A Statement of Music Education Philosophy

Tags: statements, bio, music education, education

Education can be defined as “the learning that results from continuously experiencing something greater than oneself.” The purpose of one’s education, of these experiences, is to not only enrich the self but to also help enable an individual to participate constructively, meaningfully, and morally within a society. An individual’s experiences through music have unique and powerful roles to play as part of a well rounded education.

In the pursuit of any activity’s mastery, there is joy to be experienced and wisdom to be discovered. Even in varying forms and in different degrees of involvement, musical experiences can enrich learning and personal well-being by having direct access to an individual’s emotions.

Music is visceral and incredibly personal. It can evoke powerful emotion and vivid memories upon instant recognition of a melody or lyric. Yet, it also has the power to simultaneously reference centuries of collective history and modern culture as well as develop the brain analytically, the soul reflectively, and refine some of the body’s more specific physical dexterities.

By themselves, musical experiences are not a complete education but by the same token, I feel that the presence of musical experiences are absolutely essential to the growth of an individual during their education.

So as a teacher of music, it is my duty to use music’s strengths and intrinsic power to convey to my students the biggest and most complete picture of the material that I can at all times with all the tools and knowledge I have available.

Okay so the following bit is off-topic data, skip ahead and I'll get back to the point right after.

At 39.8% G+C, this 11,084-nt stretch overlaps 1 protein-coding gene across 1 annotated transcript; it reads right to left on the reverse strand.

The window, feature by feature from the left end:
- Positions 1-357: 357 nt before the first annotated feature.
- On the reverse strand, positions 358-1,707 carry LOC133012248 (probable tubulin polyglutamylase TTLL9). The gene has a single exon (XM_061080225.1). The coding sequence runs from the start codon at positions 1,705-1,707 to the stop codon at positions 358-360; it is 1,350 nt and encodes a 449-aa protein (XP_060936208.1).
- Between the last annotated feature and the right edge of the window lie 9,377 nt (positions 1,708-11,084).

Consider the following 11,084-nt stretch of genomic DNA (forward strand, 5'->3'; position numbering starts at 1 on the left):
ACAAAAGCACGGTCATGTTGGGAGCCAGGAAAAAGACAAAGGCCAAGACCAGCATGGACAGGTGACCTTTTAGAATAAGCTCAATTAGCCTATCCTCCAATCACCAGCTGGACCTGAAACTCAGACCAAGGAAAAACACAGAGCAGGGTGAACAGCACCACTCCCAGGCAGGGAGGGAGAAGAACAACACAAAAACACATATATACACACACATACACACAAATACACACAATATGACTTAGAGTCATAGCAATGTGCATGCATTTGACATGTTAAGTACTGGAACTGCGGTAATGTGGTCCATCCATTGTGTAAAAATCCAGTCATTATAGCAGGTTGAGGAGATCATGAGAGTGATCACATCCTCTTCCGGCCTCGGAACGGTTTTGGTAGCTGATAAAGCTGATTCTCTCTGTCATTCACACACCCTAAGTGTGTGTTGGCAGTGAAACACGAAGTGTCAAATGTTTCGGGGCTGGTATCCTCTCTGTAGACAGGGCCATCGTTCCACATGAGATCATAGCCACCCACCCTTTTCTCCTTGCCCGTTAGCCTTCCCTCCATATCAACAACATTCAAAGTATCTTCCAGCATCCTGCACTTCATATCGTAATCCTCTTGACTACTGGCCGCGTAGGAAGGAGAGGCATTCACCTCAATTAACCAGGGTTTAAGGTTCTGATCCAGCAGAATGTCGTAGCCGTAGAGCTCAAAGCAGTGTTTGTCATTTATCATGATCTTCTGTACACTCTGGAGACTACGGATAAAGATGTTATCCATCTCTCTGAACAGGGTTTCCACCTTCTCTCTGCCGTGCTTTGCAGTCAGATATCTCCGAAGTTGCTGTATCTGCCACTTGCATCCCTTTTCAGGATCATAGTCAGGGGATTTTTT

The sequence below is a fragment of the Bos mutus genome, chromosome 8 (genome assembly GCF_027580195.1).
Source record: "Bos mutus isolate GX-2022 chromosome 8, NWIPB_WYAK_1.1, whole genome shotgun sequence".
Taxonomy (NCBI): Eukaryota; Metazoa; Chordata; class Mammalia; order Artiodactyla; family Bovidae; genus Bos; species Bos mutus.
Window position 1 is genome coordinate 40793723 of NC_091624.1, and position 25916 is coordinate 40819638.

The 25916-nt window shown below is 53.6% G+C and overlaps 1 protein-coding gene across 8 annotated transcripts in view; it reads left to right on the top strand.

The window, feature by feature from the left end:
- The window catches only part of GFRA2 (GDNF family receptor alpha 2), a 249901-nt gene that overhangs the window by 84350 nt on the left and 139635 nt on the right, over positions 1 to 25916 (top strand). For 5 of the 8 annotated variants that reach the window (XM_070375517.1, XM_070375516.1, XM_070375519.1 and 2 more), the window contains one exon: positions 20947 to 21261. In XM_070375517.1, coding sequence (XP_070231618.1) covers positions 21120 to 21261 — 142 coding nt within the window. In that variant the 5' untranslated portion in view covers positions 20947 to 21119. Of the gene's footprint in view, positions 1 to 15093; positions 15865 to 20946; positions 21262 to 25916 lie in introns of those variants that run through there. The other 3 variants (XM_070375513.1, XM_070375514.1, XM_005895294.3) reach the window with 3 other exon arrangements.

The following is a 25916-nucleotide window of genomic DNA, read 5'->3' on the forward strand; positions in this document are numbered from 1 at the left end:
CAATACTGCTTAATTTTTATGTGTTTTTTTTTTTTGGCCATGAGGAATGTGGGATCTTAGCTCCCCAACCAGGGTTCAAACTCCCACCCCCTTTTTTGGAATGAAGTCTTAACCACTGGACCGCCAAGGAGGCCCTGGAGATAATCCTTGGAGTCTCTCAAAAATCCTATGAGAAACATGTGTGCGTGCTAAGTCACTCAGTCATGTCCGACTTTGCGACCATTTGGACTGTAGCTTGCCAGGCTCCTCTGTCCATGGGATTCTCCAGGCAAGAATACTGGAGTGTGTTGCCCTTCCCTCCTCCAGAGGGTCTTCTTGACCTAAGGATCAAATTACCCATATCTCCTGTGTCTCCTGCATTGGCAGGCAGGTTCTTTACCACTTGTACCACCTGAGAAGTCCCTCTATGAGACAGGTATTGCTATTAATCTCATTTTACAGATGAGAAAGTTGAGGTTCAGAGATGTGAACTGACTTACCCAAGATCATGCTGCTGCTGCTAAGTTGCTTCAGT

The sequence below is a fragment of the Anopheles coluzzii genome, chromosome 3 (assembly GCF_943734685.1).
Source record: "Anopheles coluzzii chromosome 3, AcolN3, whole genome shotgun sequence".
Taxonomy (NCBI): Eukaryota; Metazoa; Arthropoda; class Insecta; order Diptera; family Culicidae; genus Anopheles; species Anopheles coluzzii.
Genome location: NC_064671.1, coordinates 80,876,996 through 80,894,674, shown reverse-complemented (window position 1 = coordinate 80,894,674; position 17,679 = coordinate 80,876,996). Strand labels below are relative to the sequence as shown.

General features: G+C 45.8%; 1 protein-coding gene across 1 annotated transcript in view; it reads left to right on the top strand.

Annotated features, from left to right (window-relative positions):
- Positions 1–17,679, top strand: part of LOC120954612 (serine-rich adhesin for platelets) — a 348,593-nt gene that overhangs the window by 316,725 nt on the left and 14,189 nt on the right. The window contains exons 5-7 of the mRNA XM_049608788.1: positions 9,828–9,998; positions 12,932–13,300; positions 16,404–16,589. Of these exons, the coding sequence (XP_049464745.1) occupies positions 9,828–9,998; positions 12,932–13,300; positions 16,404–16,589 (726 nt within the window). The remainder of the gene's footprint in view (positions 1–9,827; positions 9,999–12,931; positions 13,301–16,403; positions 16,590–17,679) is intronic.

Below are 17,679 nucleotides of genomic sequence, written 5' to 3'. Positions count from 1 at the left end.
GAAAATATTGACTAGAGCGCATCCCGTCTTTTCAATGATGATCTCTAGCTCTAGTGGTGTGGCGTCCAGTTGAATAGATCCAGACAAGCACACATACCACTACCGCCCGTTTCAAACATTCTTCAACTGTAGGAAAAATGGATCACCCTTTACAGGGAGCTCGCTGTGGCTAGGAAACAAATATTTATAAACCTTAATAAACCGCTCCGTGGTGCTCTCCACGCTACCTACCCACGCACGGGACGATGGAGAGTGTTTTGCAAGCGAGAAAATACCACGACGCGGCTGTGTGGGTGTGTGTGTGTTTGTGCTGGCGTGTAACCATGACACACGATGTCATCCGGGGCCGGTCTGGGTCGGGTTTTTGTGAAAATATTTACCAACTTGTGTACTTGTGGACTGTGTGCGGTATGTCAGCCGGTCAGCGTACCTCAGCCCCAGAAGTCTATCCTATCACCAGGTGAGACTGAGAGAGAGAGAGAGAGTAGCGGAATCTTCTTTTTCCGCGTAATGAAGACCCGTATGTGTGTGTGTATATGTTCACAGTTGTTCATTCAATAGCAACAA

As a teacher of music, I will strive to not only make that critical link between the student’s needs and the requirements of the learning at hand, but also to make that act of linking itself an art form.

As a teacher of music, I will convey the importance of being open minded and receptive yet still confident and creatively experimental by living those ideals myself as I learn alongside my students.

As a teacher of music, I am also a teacher of how to differentiate between hearing and listening, between copying and creating, and perhaps the most critical lesson of all, knowing when it’s time to shine in solo, and when it’s time to return to the ensemble.

Music reminds us that learning is beyond just literacy; it is about real experiences with the material at hand that directly foster growth in an individual. As a teacher of music, it is my quest to live musical experiences with my students and to help them creatively apply that education to every other aspect of their lives for the betterment of both themselves and society.